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Turkish pop star's case highlights violence against women

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Ankara (Turkey) (AFP)

When Turkish pop star Sila reported her partner's physical violence to police, it was a rare moment in Turkish history: a celebrity speaking out against her abuse.

Ahmet Kural, a famous actor, is accused of beating the singer, whose full name is Sila Gencoglu, in October.

Kural's trial begins on Thursday in Istanbul, one day before International Women's Day, celebrated with a march in the metropolis, and rallies in other cities.

For Sila's lawyer, Rezan Epozdemir, her case is a powerful moment for Turkish women since victims do not usually come forward.

Rights groups say Turkish laws to help protect victims have improved. But traditional patriarchal attitudes dominant in conservative society as well as a lack of awareness often prevent women from speaking out against abuse.

"It is extremely significant that a woman who experienced violence freely sought her rights and took legal action, and for her case to be at the centre of debate," Epozdemir told AFP.

Kural faces up to five years in jail for charges including actual bodily harm, which the television and film actor denies.

Activists say the number of Turkish women murdered by their partners is rising and more suffer physical or sexual abuse by partners or male relatives.

In 2018, 440 women were killed in murders linked to their gender, according to the women's rights group We Will Stop Femicide, compared with 210 in 2012.

Interior Minister Suleyman Soylu last November said 133,809 women had been victims of violence in 2017 while in the first 10 months of 2018, the number was 96,417.

A 2014 government study found 38 percent of Turkish women had been subjected to either physical and/or sexual violence at some point in their lives.

Canan Gullu, head of the Federation of Women Associations of Turkey (TKDF), said after Sila's action, there were "many more calls" to their emergency hotline from female victims of abuse empowered by the singer's actions.

Gullu said more women had become aware of their rights and the law that protects them from violence.

- More shelters needed -

Turkey was the first country to ratify the 2011 Istanbul Convention, the world's most progressive binding accord to prevent and combat violence against women.

Feride Acar, a Turkish academic at Middle East Technical University (METU), who contributed to the text, said improvements had been made in Turkey, but more needed to be done to build on the convention's promise.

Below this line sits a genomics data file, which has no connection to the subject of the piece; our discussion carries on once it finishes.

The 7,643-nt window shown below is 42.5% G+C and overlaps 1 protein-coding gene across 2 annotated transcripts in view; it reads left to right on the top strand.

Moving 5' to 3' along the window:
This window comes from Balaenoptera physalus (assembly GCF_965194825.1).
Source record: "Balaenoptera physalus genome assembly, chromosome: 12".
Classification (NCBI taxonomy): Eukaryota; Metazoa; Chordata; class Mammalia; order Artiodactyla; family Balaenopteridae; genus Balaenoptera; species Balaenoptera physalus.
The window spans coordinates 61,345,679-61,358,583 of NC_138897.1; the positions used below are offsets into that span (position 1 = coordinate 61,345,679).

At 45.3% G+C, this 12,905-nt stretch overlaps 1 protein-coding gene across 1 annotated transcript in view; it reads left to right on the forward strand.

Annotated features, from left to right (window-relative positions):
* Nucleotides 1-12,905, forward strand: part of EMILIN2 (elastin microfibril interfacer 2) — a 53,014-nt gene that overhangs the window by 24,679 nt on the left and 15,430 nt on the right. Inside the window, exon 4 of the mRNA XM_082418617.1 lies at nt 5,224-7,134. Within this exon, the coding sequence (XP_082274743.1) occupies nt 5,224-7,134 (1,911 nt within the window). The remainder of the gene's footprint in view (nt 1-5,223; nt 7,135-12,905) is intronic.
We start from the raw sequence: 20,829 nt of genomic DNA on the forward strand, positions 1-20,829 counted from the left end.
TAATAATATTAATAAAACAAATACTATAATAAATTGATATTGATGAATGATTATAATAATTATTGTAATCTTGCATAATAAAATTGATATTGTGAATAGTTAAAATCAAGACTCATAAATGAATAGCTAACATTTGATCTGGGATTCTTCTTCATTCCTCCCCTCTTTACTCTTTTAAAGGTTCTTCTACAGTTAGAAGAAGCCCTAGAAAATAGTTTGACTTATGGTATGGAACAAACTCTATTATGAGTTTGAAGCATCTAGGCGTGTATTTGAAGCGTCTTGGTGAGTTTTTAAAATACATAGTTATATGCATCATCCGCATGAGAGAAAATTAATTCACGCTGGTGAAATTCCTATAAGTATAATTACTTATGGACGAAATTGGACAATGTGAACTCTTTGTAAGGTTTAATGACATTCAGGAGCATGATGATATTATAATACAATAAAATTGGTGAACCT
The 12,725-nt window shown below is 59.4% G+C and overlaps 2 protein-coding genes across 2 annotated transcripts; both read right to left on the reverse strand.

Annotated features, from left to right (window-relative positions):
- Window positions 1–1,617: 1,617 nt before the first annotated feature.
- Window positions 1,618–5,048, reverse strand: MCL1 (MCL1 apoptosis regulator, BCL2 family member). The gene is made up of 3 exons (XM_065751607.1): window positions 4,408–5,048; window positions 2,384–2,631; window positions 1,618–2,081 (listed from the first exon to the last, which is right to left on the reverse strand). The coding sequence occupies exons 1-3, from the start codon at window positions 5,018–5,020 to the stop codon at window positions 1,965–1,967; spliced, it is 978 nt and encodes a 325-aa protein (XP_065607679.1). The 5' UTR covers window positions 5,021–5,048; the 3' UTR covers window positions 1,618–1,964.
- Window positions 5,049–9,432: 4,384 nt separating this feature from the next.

The convention calls for more shelters, known as violence protection monitoring centres in Turkey, which Acar praised. But she said more access to the shelters was needed.

Ankara-based lawyer Gunce Cetin, who advises victims of violence, noted police officers were also not applying the law in practice.

"Sometimes police don't remind women they have a right to a lawyer. This is very valuable," she said.

Cetin and Acar said more training was needed for police and judiciary personnel to handle such cases.

- 'Nobody wants violence' -

Although there appears to be an increase in violence against women, Acar said "data is not really reliable and it's not there to cover all types and incidents of violence".

But Acar said more incidents are reported in Turkey than before.

"Nobody wants violence against women, whether you are a conservative or whether you are a liberal," she said.

One issue is that conservative elements in Turkish society "do not see violence as a reflection of gender inequality", she said, which leads to problems in preventing violence.

The government insists violence against women is taken seriously and President Recep Tayyip Erdogan has lambasted it as a "betrayal of humanity".

But critics worry women's rights in general may be eroded under Erdogan, who draws strong support from Turkey's religiously conservative sectors.

- Lower sentences -

One of the concerns for Cetin and rights activists is the application of leniency and lower sentences for good behaviour in cases of violence against women.

Activists also criticise attempts to discredit victims during trials by defendants' lawyers or the suspects in order to minimise the seriousness of crimes against women.

One high-profile case illustrating those problems is that of Sule Cet, a university student, found dead last May. Two men went on trial last month, accused of her sexual assault and murder after claiming she had fallen from the 20th floor of a tower block in Ankara.

The case caused a furore, especially after the first hearing in which one of the defendant's lawyers speculated that Cet was not a virgin.

Sila's lawyer also criticised parts of the media for dishonest reporting of her case.

But Epozdemir remained optimistic: "I hope that the outcome of the case will reveal the truth and a decision will be given in the interest of justice."

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